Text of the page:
After the final submission date…we’ll evaluate the top submissions. Pick out 6. We’ll then follow up with the top 6 and do an equal and fair write up (or video) on all 6 and post them up for voting. The top 2 get bikes.
Check out http://bit.ly/raleighBunch
It’s with great sadness that we report that Ezra Caldwell has passed away. Known to many for his prodigious photography, to some as a skilled woodworker, to others as a creative bicycle framebuilder, and to many as a friend and an inspiration, Ezra battled cancer like few ever will, in full view of the public and with neither an apology nor a request for sympathy.
We at Urban Velo are forever grateful for Ezra’s contributions, for his friendship and for the encouragement he gave us. To his wife, Hillary, as well as his friends and family we extend our most heartfelt condolences.
Rest in peace, Fast Boy. Rest in peace.
The Zezyne Phone Wallet is a nice accessory for the minimalist cyclist on the go. You can pack your phone, a couple credit cards, your ID, and some cash into the designated compartments, then stash the whole thing in your jersey pocket or in your bag.
The touchscreen friendly window inside lets you operate your mobile device, and the pocket is large enough to make the iPhone seem puny. While it is nice (and perhaps even necessary) to be able to accommodate large devices and even ones inside protective cases, the end result is a rather large wallet (145 x 100 x 25 mm). It’s too big to comfortably hold in your front pocket, which is where I normally carry my phone.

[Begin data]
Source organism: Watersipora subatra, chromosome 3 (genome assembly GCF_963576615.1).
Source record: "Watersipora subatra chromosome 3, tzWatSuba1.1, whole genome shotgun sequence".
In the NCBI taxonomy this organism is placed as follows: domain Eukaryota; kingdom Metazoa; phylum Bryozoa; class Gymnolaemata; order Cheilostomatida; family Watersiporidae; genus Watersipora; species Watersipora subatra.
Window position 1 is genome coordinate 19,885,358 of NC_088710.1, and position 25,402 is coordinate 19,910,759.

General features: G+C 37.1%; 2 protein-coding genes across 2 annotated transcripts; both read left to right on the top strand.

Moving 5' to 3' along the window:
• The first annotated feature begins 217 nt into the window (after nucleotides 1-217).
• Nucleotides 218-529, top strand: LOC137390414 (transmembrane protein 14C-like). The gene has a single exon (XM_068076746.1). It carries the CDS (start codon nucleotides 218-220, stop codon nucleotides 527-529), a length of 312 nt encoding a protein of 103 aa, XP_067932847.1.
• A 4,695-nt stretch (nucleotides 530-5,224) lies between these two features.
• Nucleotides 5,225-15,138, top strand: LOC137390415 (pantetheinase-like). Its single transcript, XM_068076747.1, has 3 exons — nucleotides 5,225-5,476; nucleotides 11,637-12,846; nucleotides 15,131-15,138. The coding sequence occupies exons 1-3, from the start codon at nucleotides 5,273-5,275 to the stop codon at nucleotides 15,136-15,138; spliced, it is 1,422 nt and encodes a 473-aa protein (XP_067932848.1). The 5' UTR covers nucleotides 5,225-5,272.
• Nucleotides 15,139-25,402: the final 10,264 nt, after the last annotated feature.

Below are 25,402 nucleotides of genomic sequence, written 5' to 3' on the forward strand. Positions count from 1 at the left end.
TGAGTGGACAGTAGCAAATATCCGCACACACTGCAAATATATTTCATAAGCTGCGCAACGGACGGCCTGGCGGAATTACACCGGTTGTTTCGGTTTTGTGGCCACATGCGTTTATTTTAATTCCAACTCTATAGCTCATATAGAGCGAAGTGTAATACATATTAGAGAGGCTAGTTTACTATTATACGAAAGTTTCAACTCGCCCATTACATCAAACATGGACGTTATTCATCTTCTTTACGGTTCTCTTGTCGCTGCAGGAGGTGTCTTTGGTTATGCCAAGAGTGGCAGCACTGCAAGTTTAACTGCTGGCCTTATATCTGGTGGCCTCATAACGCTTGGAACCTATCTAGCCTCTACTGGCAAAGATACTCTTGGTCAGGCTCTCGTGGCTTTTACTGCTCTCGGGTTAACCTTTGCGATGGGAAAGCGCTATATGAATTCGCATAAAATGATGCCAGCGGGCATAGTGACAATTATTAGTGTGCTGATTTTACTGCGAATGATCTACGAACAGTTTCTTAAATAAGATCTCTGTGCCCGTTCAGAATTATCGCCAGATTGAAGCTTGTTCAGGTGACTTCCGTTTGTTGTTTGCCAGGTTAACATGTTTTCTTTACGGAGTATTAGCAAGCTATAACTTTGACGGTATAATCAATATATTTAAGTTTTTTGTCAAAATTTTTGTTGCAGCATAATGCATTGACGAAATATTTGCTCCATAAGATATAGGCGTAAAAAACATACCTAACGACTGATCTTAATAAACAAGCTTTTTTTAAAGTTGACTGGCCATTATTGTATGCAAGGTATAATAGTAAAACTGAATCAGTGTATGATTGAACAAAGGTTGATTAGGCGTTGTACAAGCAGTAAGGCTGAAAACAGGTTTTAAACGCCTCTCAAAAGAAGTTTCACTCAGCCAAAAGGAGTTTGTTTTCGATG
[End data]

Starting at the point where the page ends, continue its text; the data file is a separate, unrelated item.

While the wallet is water resistant, it is nowhere near waterproof. If exposed to a serious downpour it could let a considerable amount of water into the phone compartment at the point where the zipper comes to a close. On the bright side, the overall construction is top notch, and the materials seem durable enough that the wallet might outlive the phone it’s designed to carry.
The Lezyne Phone Wallet retails for $20 and comes in grey or black. Check out www.lezyne.com
The Urban Pedal Pushers Commuter Dress Shirt from Aero Tech Designs is, among other things, quite a mouthful. So from here on, I’ll refer to it as the Commuter Dress Shirt. But first allow me to introduce Aero Tech Designs, or ATD if you will. Not a new company by any stretch of the imagination, they manufactured the Olympic uniforms for the 1982 American cycling team. And they’re exceedingly proud to be able to put “made in USA” on their products.